Skip to main content

Wednesday 12 July 2017

Composer, musician and singer, Bijan Mortazavi, was awarded the honorary degree of Doctor of Music by Southampton Solent University on Wednesday 12 July 2017.

Bijan is a major figure in the Iranian/Persian music industry, famous for composing ‘Fire on Ice’, ‘Sweet Scent of Love’, ‘Voice of Silence’, ‘One Drop Ocean’, ‘What Is Love’, ‘Music and I’, ‘Ronak’, ‘Calm Before Storm’, ‘Dance of Fire’ and many more.

On being awarded his honorary degree, Bijan said: "Working with a University like Solent is an honour, and an opportunity for me to work with and inspire young talent, to pass on my experiences to new generations as they find their own voice.

"I have had many achievements but two will remain my greatest. One, performing a piece of music called 'Epic' at the Greek Theatre in Los Angeles when I was 11, the second, standing here with you all, 23 years later and receiving this honour."

Bijan, a Visiting Fellow at Solent who delivers workshops and masterclasses at the University, started playing the violin at the age of three and was trained by five of the most respected violinists in Tehran. At the age of seven he also started learning the piano, guitar, percussion, and national folklore string instruments such as the oud, tar and santur.

At the age of 14 Bijan assembled a 32-man orchestra, performing his own compositions and arrangements at the famous Ramsar Summer Camp in Iran. After graduating from high school, he moved to the UK where he pursued his academic interest in the field of civil engineering while continuing with his performances and his violin training.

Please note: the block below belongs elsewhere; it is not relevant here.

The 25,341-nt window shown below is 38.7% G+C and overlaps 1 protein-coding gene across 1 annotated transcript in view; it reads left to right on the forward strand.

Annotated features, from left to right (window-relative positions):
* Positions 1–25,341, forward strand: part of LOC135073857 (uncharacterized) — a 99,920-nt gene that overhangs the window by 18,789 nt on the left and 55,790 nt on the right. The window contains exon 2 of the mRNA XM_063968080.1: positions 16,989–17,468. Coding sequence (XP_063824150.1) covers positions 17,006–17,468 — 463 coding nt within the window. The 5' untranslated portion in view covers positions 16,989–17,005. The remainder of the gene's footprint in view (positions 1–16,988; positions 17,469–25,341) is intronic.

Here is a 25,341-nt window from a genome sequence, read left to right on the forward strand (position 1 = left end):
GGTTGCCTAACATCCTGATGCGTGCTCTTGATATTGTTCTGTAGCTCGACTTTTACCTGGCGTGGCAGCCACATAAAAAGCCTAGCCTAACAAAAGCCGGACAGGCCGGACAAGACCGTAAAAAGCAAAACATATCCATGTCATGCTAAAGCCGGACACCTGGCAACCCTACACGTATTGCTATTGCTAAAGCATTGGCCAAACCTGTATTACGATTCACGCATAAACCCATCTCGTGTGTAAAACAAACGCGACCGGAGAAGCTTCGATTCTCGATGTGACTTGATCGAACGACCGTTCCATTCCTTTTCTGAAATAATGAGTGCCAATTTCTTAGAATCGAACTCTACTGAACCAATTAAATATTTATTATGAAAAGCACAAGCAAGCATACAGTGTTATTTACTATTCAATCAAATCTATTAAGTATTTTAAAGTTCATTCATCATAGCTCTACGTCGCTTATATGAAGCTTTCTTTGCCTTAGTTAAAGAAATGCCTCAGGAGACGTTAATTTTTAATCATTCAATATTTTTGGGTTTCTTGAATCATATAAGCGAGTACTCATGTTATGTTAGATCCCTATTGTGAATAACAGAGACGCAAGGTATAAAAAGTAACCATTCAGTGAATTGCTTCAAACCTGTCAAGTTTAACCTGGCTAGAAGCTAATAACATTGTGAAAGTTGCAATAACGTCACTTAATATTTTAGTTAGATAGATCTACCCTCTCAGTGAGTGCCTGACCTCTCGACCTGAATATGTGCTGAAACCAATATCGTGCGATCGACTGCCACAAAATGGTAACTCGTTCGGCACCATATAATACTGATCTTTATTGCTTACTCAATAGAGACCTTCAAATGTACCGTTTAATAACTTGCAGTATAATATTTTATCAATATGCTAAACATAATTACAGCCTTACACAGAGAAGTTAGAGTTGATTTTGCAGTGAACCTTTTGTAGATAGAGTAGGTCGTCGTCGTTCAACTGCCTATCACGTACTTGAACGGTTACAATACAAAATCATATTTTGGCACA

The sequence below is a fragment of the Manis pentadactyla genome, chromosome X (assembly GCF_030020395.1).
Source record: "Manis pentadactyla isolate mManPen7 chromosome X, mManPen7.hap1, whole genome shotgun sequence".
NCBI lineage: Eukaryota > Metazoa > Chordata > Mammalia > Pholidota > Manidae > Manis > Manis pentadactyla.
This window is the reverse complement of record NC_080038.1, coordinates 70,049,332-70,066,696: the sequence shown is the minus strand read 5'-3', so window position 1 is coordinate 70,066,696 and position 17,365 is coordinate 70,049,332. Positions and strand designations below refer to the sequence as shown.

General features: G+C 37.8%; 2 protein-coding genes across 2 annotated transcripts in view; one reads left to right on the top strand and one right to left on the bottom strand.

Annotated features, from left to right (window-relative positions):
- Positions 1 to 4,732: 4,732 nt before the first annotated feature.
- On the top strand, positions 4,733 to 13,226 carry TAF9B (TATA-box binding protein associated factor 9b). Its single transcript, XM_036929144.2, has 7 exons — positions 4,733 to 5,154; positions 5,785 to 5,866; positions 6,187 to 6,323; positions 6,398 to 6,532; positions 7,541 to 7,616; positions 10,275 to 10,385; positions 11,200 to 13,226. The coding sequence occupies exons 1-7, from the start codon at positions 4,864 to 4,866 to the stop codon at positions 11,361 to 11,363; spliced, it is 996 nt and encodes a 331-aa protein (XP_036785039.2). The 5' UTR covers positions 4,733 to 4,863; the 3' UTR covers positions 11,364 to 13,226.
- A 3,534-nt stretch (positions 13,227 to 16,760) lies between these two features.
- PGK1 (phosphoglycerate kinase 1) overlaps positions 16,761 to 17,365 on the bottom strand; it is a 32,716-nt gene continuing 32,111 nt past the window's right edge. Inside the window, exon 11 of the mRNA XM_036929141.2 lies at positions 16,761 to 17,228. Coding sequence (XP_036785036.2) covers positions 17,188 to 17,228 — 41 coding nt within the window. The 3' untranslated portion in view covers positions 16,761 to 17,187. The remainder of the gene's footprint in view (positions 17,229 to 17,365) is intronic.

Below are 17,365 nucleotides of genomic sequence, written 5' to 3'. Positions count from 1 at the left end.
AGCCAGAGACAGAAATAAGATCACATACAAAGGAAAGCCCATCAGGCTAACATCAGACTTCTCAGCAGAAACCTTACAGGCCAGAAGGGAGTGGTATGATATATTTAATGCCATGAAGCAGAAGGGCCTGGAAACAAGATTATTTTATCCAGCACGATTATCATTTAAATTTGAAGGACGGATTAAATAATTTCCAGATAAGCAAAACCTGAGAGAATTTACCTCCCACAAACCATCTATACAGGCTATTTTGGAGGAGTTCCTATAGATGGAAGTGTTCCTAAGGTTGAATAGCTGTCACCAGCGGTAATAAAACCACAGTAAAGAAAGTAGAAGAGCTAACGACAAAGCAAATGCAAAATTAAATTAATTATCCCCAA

In 1979, Bijan moved to the United States, continued his music education at Texas State University, and finally in 1985 settled in California where he released his first album, which was a best-seller in 1990.

On 3 July 1994, after 34 years of playing the violin, he became the first Iranian performer to perform at the Greek Theatre, in Los Angeles.

Bijan also shared his top tips with students: "Something that I always tell my students or people who come to my concerts is that liking music is one thing, but going after it is another.

"Keep improving, these are all big factors – one is not enough without the other. Never stop going after your dreams and your goals, but the most important thing is practice. I would practice for six hours a day, it didn’t matter if it was summer or winter, six hours was six hours. That is the secret for musicians who are playing any instrument, practice, practice, practice."